Rylands v Fletcher

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Rylands v Fletcher

1868- 'a person who, for his own purposes, brings on his land and keeps there anything likely to do mischief if it escapes, must do so at his peril, and, if he does not do so , he is prima facie answerable for all damage which is the natural consequence of the escape' 

Elements of the tort:

  • Defendant must control the land
  • Something must be bought onto the land or accumulated for unnatural use
  • That 'something' must be dangerous
  • The dangerous thing must escape
  • There must be reasonably foreseeable damage. 

Defendant must control the land- Smith v Scott

Something must be bought onto the land or accumulated for unnatural use- Cambridge Water Co 

Transco v Stockport Met- 'ordinary user is a preferable test to natural user, making it clear the rule in R v F is engaged only when the defendants use is shown to be extraordinary and unusual.'

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R v F

That 'something' must be dangerous- no definition of what is dangerous. Examples include gas, electricity, poisionous fumes, a flage pole and a chair and occupant from a chair-o-plane ride. Transco Plc and AG v Corke. 

The dangerous thing must escape- Cambridge Water and Read v Lyons.

Damage caused must be reasonably foreseeable- Cambridge Water Co and Transco Plc.

Accidental fire- Statute- Fire Prevention (Metropolis) Act 1774 s86- no action to lie against a person where a fire accidently begins. 

Negliegnt- Filliter v Phippard 1847 (doesnt apply to negligent fires)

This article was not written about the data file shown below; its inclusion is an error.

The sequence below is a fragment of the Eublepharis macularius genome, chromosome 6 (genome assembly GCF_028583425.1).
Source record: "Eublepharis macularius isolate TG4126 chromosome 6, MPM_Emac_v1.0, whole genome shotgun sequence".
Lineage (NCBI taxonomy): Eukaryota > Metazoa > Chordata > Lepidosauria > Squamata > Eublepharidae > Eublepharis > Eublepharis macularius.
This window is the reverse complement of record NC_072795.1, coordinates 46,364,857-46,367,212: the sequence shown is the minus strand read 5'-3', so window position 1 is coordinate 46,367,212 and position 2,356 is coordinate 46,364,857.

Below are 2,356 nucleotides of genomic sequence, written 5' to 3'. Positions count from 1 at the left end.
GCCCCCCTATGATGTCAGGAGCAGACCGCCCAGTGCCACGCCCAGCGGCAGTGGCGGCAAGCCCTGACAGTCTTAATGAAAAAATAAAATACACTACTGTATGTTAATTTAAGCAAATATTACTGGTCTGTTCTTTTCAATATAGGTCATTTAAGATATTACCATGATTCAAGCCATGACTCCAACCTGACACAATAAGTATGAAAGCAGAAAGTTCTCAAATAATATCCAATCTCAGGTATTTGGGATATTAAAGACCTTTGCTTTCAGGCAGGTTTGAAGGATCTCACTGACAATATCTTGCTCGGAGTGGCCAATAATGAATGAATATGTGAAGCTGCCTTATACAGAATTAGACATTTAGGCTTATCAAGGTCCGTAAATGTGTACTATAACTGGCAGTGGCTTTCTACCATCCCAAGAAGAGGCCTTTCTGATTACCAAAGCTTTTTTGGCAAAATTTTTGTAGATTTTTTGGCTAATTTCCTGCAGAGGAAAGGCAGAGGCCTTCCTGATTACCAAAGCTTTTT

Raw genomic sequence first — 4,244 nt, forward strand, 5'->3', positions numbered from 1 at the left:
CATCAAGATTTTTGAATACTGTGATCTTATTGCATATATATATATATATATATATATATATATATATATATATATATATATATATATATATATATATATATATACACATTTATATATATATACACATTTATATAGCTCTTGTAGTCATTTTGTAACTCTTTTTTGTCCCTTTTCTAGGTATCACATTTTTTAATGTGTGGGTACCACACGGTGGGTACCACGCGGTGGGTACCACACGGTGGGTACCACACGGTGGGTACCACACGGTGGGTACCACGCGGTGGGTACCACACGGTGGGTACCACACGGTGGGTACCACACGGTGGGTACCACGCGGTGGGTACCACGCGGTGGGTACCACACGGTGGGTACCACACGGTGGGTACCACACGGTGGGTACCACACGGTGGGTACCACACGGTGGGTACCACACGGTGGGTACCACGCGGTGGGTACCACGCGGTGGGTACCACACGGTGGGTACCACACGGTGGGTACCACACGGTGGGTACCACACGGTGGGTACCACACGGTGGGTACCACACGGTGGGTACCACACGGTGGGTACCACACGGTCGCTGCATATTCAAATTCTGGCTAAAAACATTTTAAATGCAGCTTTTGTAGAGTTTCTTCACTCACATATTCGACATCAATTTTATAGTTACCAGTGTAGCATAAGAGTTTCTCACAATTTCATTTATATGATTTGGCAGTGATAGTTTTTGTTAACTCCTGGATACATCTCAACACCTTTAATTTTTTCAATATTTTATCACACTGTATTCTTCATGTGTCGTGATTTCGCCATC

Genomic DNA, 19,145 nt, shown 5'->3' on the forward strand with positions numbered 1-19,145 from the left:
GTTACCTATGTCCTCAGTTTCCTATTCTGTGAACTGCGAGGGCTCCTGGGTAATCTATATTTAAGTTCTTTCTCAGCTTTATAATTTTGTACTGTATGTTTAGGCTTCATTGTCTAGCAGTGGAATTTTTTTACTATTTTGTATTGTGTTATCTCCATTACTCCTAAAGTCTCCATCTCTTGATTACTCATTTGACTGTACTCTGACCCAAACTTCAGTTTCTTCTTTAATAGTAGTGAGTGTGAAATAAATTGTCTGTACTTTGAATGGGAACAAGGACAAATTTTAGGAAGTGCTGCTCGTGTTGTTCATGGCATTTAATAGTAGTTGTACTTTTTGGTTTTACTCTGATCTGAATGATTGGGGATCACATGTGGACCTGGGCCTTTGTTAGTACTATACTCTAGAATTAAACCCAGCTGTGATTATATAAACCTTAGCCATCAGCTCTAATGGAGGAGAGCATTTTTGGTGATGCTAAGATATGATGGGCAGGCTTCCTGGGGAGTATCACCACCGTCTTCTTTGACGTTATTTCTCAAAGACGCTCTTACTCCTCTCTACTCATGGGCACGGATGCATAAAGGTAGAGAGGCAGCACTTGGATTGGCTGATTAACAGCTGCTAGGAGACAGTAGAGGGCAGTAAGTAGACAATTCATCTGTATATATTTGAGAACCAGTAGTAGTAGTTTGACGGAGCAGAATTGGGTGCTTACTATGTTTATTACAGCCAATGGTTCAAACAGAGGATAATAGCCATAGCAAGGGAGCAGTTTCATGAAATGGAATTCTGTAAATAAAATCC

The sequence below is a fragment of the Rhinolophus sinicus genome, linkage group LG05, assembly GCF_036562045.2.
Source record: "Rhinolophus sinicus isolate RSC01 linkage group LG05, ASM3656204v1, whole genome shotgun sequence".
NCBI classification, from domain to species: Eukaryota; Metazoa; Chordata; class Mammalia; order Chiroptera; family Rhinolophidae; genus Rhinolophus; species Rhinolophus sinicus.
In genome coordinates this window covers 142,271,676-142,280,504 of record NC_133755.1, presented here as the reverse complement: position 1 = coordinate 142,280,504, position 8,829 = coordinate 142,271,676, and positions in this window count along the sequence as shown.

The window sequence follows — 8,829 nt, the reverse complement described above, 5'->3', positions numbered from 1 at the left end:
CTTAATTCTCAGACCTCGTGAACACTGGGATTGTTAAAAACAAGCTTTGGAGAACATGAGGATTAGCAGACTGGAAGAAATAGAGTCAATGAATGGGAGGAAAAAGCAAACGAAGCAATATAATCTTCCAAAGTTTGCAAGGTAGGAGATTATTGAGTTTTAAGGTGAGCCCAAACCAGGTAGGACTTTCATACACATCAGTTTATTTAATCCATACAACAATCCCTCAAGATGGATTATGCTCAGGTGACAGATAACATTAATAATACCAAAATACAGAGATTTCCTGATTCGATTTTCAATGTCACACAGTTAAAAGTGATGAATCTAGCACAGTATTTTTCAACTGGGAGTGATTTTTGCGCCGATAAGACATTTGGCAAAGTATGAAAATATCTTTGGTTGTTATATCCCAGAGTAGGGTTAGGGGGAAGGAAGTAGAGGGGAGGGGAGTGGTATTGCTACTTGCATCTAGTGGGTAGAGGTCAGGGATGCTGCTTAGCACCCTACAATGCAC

Rylands v Fletcher: Mason v Levey Autoparts of England 1967- had brought scrap tyres onto the land, caught fire and spread to claimants land. To hold defendant liable one must show: 'he brought onto his land things likely to catch fire and kept them there in such conditions that if they did ignite the fire would be likely to spread to the claimants land and he did so in the course of non natural land use, and the things ignited and the fire spread.' 

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R v F

Stannard v Gore- differs completely- Tyres on fire due to electrical fault and spread to the claimants property. Under R v F he wasnt held liable. The spread was the fire, not the tyres so there was no escape of danger. Here R v F didnt apply. 


Common benefit (consent)- if claimant recieves benefit from things accumulated they are said to consent to the accumulation. Peters v Prince of Wales Theatre. 

Fault of the complainant- Ponting v Noakes

Act of a stranger- Box v Jubb

Act of God- Nichols v Marsland.

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